objective, and highly sensitive, allowing for improved quality control
and reducing false-negative rates; (2) cytology may be used for HPV-positive
women as a reflex test; (3) the longer screening intervals proposed
may prove to be safer due to fewer false-positives; and (4) primary
screening with HPV-DNA testing needs to be evaluated in large trials
to understand and predict its full impact on cancer incidence and
- Screen-and-treat method: HPV as a standalone
test (self-sampled or physician-collected) may be used in developing
countries where cytology-based screening programs are not available.
A positive result would be followed by immediate treatment, maximizing
the use of sparse health care resources and patient compliance. Field
testing of this process will begin this year in China and India.
There are two issues related to this screening method: (1) Large-scale trials must concentrate on the optimal time to initiate screening, intervals between visits, and management of positive HPV results; and (2) if the premise of this program is that all HPV-positive women should be treated, the risk of overtreatment with its serious and potentially permanent adverse effects must be examined closely.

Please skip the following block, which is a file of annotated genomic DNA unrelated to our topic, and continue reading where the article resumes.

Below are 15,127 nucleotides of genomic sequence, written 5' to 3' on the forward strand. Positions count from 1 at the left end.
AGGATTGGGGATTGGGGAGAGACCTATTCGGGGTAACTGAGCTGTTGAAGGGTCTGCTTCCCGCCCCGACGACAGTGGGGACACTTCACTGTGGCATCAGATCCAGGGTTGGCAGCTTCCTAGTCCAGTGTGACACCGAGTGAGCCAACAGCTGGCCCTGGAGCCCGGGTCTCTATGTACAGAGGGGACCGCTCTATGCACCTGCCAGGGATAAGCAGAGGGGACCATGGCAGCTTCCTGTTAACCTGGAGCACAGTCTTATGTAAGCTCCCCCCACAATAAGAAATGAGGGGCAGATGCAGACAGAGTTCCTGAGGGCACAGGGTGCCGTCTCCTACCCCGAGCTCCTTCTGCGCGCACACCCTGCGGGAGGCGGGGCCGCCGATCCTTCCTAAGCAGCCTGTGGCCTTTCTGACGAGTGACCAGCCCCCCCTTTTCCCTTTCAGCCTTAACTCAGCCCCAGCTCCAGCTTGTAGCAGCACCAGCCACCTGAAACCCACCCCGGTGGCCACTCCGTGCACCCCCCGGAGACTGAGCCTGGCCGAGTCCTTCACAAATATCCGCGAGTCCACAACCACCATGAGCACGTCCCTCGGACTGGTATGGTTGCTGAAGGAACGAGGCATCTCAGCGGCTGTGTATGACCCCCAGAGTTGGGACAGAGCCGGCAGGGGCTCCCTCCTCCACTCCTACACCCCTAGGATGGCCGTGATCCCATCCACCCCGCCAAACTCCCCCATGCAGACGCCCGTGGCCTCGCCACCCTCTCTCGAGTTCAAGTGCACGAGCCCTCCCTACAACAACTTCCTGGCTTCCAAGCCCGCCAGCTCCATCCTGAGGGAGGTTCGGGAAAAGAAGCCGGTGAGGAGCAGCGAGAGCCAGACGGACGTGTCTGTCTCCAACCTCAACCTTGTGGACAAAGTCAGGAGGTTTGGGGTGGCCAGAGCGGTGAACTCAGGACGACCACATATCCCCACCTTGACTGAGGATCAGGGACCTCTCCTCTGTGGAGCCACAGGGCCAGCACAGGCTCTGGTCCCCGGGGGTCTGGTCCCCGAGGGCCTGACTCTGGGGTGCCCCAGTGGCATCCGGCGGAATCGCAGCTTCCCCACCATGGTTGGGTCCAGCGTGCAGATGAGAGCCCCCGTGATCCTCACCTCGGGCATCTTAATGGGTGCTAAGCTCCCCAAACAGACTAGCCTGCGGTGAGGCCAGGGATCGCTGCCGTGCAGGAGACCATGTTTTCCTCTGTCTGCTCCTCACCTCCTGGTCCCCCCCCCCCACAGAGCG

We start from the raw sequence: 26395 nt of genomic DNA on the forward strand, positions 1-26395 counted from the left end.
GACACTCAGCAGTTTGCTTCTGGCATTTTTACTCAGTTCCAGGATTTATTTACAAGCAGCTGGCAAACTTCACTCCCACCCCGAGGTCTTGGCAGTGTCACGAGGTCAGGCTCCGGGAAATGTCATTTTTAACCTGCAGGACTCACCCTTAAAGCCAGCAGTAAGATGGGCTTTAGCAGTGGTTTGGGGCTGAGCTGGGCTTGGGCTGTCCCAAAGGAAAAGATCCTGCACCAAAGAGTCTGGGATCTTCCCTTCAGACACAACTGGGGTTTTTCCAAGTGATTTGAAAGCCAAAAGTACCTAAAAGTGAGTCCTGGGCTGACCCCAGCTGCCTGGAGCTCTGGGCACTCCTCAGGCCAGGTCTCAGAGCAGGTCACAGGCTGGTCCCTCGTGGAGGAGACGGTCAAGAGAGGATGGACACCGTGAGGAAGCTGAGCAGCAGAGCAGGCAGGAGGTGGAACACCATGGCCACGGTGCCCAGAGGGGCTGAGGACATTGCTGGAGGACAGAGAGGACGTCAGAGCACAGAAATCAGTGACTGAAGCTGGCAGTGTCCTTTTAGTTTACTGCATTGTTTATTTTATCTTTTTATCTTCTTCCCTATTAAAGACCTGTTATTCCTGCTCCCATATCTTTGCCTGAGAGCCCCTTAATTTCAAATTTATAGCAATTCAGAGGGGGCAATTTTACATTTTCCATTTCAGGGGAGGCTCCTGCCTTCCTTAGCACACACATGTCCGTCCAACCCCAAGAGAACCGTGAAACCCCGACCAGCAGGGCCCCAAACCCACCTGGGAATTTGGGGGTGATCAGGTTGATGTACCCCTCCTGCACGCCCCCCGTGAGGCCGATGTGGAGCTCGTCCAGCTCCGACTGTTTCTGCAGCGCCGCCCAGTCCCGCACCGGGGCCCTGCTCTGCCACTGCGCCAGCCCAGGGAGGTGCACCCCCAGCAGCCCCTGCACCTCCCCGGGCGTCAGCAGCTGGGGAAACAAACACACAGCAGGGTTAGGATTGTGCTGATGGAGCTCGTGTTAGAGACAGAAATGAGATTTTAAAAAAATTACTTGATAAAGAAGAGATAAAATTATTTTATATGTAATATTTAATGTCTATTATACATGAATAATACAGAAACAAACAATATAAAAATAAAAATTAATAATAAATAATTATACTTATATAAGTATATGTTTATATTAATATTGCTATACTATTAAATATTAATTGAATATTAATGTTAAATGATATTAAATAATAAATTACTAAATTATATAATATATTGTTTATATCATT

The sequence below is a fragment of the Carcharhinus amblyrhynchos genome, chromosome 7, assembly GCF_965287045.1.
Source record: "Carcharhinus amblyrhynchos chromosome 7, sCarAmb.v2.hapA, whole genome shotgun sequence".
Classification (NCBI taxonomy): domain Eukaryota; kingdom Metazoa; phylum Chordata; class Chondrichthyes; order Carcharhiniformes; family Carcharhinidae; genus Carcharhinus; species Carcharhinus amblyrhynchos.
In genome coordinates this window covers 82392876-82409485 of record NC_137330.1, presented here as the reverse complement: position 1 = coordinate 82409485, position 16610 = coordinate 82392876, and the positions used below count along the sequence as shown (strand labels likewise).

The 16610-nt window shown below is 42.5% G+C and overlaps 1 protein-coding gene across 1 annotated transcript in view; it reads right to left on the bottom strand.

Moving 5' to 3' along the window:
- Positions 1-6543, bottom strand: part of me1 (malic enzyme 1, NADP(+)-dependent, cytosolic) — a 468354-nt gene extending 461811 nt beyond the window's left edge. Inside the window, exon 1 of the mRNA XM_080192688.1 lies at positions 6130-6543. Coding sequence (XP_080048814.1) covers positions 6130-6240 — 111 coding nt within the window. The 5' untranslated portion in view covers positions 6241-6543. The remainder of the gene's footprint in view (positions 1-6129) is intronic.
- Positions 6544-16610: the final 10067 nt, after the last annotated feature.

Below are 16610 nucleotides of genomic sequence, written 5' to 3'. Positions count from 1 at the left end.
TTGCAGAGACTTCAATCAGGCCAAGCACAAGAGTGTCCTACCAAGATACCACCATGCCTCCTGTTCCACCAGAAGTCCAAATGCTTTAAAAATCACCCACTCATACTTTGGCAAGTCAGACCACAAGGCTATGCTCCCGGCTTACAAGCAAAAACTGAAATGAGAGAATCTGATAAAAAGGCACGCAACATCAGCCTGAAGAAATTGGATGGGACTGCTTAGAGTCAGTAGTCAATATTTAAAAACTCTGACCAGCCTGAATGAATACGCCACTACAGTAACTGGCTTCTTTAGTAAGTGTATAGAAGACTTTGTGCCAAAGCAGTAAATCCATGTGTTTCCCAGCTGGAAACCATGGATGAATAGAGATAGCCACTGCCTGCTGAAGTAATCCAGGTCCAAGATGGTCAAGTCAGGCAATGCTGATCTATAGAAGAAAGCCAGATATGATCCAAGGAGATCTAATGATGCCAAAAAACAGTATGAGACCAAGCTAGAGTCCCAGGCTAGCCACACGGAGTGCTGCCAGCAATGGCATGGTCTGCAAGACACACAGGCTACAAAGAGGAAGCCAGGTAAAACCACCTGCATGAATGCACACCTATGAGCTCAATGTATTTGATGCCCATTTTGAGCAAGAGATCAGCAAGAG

- Increase HPV specificity: The need to
increase the lower specificity of HPV testing vis-à-vis cytology screening may
be tackled by several methods: (1) HPV typing, especially for HPV types
16 and 18, may increase the correlation of a positive test with true
disease; (2) viral loads may separate clinically relevant infections
from cases unlikely to be linked with CIN 2/3; (3) surrogate markers,
such as proliferative markers (p16 and mRNA) or cell cycle markers
(cdc6 and mcm5 proteins), may help distinguish those infections that
have the potential to progress toward cancer; and (4) host-cell biomarkers
may be detected by comparative genomic hybridization, or CGH, microarray